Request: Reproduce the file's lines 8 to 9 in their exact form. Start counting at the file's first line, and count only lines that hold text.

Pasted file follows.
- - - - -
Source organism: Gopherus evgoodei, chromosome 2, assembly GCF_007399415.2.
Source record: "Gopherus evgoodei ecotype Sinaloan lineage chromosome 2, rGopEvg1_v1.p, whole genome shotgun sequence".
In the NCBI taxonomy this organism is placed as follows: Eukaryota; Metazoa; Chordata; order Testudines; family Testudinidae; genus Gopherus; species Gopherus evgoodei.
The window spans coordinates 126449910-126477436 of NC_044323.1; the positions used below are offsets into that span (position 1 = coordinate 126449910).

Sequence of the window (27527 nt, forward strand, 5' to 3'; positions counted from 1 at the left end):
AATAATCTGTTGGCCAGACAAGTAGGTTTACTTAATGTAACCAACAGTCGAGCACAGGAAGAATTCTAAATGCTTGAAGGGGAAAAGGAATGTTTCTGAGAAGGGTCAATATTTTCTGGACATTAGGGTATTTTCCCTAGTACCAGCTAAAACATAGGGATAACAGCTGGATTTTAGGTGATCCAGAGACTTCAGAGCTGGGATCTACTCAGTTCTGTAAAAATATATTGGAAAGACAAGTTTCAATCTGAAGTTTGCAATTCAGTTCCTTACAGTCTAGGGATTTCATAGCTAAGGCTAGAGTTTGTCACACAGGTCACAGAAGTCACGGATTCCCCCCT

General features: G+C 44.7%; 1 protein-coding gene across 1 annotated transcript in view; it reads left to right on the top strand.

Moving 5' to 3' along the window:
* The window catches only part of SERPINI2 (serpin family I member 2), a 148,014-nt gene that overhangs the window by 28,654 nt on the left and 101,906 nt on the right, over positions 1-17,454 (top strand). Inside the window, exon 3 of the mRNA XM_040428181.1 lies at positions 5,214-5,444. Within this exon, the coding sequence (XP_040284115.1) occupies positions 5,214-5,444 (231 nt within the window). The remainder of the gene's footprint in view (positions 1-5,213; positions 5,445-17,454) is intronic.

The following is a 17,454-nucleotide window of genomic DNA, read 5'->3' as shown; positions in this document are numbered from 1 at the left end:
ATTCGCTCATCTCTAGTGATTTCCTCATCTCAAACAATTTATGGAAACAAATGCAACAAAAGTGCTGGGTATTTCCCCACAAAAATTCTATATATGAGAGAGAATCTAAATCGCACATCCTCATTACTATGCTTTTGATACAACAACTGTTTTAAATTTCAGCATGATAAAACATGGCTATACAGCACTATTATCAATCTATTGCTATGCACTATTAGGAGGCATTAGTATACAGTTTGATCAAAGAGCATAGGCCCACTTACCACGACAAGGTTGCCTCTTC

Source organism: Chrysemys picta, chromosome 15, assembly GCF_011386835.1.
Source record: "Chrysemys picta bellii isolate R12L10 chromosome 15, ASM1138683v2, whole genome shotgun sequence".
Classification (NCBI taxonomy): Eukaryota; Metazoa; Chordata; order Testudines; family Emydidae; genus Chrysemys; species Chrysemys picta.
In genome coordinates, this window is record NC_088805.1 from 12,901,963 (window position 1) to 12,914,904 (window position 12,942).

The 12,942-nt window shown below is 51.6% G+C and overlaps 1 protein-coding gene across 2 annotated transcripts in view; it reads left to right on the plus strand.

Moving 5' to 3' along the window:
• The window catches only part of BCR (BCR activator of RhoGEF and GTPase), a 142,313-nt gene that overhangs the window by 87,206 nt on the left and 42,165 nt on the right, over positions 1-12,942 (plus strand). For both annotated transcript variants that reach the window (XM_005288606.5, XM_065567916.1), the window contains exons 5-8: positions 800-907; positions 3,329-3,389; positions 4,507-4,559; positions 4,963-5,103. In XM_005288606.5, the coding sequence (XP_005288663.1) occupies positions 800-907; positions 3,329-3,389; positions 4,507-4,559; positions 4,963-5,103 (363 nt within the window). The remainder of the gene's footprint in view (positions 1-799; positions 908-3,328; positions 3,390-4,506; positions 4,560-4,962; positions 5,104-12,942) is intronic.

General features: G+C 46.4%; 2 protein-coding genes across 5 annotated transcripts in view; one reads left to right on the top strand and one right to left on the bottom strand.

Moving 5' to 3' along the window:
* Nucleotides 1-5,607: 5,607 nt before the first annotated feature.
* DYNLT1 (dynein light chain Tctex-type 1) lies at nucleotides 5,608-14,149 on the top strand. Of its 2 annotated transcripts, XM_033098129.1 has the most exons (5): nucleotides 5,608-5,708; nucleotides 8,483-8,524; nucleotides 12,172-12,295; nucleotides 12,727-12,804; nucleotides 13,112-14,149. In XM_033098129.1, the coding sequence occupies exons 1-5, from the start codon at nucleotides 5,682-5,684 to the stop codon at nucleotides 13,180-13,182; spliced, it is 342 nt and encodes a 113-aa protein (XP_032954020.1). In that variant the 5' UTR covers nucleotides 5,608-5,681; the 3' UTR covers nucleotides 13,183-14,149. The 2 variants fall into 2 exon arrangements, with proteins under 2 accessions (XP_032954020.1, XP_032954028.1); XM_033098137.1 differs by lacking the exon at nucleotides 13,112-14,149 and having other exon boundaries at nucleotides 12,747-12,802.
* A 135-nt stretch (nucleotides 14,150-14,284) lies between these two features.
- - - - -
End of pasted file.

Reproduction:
Moving 5' to 3' along the window:
* The window catches only part of SERPINI2 (serpin family I member 2), a 148,014-nt gene that overhangs the window by 28,654 nt on the left and 101,906 nt on the right, over positions 1-17,454 (top strand). Inside the window, exon 3 of the mRNA XM_040428181.1 lies at positions 5,214-5,444. Within this exon, the coding sequence (XP_040284115.1) occupies positions 5,214-5,444 (231 nt within the window). The remainder of the gene's footprint in view (positions 1-5,213; positions 5,445-17,454) is intronic.